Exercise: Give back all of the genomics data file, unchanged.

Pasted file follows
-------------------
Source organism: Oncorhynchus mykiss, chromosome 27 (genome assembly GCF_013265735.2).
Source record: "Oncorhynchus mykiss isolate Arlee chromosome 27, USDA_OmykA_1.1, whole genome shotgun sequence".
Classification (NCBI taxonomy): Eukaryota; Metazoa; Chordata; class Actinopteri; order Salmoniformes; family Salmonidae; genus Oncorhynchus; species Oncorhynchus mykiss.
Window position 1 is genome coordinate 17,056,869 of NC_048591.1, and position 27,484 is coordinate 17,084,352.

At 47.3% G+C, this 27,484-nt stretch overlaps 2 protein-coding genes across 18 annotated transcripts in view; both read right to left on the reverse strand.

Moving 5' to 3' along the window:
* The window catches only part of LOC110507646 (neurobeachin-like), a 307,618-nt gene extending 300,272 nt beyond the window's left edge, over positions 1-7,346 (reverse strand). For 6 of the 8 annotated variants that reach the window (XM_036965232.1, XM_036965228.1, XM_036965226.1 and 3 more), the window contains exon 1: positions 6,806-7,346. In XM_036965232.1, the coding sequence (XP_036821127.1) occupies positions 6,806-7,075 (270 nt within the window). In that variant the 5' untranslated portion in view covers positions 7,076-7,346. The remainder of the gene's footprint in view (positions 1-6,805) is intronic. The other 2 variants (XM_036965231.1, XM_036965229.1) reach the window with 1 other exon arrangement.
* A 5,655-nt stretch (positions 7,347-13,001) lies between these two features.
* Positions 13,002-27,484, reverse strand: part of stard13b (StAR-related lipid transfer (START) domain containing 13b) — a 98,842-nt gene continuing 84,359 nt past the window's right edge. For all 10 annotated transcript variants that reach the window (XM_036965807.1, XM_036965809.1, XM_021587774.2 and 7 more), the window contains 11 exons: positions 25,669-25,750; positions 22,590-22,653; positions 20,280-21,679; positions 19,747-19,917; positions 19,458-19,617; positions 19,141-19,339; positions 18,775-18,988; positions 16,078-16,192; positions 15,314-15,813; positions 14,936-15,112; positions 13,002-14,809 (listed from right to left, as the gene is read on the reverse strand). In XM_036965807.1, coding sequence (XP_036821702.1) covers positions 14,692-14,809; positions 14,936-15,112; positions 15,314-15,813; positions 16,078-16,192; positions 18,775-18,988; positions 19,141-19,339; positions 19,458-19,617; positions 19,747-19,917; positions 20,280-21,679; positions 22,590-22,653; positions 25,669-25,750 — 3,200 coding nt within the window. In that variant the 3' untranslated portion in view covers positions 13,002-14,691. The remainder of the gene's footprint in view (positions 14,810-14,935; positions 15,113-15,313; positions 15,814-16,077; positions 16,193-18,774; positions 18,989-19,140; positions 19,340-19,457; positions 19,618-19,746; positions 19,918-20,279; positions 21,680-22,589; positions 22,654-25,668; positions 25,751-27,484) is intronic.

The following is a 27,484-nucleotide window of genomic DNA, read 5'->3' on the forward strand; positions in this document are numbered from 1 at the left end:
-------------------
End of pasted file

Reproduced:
Source organism: Oncorhynchus mykiss, chromosome 27 (genome assembly GCF_013265735.2).
Source record: "Oncorhynchus mykiss isolate Arlee chromosome 27, USDA_OmykA_1.1, whole genome shotgun sequence".
Classification (NCBI taxonomy): Eukaryota; Metazoa; Chordata; class Actinopteri; order Salmoniformes; family Salmonidae; genus Oncorhynchus; species Oncorhynchus mykiss.
Window position 1 is genome coordinate 17,056,869 of NC_048591.1, and position 27,484 is coordinate 17,084,352.

At 47.3% G+C, this 27,484-nt stretch overlaps 2 protein-coding genes across 18 annotated transcripts in view; both read right to left on the reverse strand.

Moving 5' to 3' along the window:
* The window catches only part of LOC110507646 (neurobeachin-like), a 307,618-nt gene extending 300,272 nt beyond the window's left edge, over positions 1-7,346 (reverse strand). For 6 of the 8 annotated variants that reach the window (XM_036965232.1, XM_036965228.1, XM_036965226.1 and 3 more), the window contains exon 1: positions 6,806-7,346. In XM_036965232.1, the coding sequence (XP_036821127.1) occupies positions 6,806-7,075 (270 nt within the window). In that variant the 5' untranslated portion in view covers positions 7,076-7,346. The remainder of the gene's footprint in view (positions 1-6,805) is intronic. The other 2 variants (XM_036965231.1, XM_036965229.1) reach the window with 1 other exon arrangement.
* A 5,655-nt stretch (positions 7,347-13,001) lies between these two features.
* Positions 13,002-27,484, reverse strand: part of stard13b (StAR-related lipid transfer (START) domain containing 13b) — a 98,842-nt gene continuing 84,359 nt past the window's right edge. For all 10 annotated transcript variants that reach the window (XM_036965807.1, XM_036965809.1, XM_021587774.2 and 7 more), the window contains 11 exons: positions 25,669-25,750; positions 22,590-22,653; positions 20,280-21,679; positions 19,747-19,917; positions 19,458-19,617; positions 19,141-19,339; positions 18,775-18,988; positions 16,078-16,192; positions 15,314-15,813; positions 14,936-15,112; positions 13,002-14,809 (listed from right to left, as the gene is read on the reverse strand). In XM_036965807.1, coding sequence (XP_036821702.1) covers positions 14,692-14,809; positions 14,936-15,112; positions 15,314-15,813; positions 16,078-16,192; positions 18,775-18,988; positions 19,141-19,339; positions 19,458-19,617; positions 19,747-19,917; positions 20,280-21,679; positions 22,590-22,653; positions 25,669-25,750 — 3,200 coding nt within the window. In that variant the 3' untranslated portion in view covers positions 13,002-14,691. The remainder of the gene's footprint in view (positions 14,810-14,935; positions 15,113-15,313; positions 15,814-16,077; positions 16,193-18,774; positions 18,989-19,140; positions 19,340-19,457; positions 19,618-19,746; positions 19,918-20,279; positions 21,680-22,589; positions 22,654-25,668; positions 25,751-27,484) is intronic.

The following is a 27,484-nucleotide window of genomic DNA, read 5'->3' on the forward strand; positions in this document are numbered from 1 at the left end: